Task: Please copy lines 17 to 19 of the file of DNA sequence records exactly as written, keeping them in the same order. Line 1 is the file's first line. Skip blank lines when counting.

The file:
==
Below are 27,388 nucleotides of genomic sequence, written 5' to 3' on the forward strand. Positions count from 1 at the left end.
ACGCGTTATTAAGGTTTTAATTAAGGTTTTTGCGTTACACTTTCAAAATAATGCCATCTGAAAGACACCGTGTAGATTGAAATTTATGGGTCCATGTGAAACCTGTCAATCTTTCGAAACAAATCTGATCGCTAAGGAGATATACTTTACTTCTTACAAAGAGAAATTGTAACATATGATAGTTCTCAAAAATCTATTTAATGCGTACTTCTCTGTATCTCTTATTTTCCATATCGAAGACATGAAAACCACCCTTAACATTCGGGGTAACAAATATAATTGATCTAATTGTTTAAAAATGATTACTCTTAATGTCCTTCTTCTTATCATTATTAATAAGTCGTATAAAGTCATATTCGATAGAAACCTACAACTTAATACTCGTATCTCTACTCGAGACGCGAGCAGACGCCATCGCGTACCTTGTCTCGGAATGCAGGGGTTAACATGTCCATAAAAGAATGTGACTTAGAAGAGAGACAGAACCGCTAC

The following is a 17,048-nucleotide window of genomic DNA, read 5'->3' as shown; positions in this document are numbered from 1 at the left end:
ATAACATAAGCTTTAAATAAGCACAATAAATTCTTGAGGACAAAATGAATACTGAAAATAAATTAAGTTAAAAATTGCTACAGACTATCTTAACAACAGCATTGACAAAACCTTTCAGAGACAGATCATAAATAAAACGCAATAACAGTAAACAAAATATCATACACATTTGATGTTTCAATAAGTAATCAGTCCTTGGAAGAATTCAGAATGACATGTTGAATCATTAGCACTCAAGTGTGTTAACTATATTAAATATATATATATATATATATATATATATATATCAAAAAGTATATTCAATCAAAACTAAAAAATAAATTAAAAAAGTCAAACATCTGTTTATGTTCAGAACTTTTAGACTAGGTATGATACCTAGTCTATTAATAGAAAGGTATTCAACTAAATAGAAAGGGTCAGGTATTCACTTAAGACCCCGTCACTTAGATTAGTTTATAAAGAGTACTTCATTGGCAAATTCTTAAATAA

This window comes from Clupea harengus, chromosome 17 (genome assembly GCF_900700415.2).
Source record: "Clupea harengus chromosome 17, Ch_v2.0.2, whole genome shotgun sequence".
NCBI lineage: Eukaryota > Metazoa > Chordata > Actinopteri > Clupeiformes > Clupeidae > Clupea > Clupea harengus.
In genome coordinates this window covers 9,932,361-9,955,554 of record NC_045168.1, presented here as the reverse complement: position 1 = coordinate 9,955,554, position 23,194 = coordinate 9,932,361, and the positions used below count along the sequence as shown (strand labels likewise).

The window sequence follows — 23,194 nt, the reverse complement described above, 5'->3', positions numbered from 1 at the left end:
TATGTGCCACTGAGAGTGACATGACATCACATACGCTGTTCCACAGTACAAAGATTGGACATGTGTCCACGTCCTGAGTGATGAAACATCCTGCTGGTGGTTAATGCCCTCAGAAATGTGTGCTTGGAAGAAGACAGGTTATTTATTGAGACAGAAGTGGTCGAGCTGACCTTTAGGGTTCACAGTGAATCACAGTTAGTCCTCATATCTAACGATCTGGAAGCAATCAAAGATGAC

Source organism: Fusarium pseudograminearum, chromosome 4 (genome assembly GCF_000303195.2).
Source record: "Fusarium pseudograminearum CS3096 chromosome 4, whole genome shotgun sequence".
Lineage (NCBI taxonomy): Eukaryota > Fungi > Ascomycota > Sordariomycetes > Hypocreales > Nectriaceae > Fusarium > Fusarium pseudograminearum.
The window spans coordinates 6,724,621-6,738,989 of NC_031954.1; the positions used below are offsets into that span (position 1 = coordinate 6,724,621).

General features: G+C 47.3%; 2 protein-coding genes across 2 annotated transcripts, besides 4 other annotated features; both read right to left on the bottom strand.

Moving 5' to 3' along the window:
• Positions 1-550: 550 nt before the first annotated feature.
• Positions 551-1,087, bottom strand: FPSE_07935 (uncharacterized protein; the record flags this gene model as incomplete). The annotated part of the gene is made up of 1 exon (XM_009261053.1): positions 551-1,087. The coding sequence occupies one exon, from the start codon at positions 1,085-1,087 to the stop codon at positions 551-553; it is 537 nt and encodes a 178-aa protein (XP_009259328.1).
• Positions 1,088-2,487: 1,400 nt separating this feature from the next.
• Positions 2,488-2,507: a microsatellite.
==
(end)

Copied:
• Positions 1-550: 550 nt before the first annotated feature.
• Positions 551-1,087, bottom strand: FPSE_07935 (uncharacterized protein; the record flags this gene model as incomplete). The annotated part of the gene is made up of 1 exon (XM_009261053.1): positions 551-1,087. The coding sequence occupies one exon, from the start codon at positions 1,085-1,087 to the stop codon at positions 551-553; it is 537 nt and encodes a 178-aa protein (XP_009259328.1).
• Positions 1,088-2,487: 1,400 nt separating this feature from the next.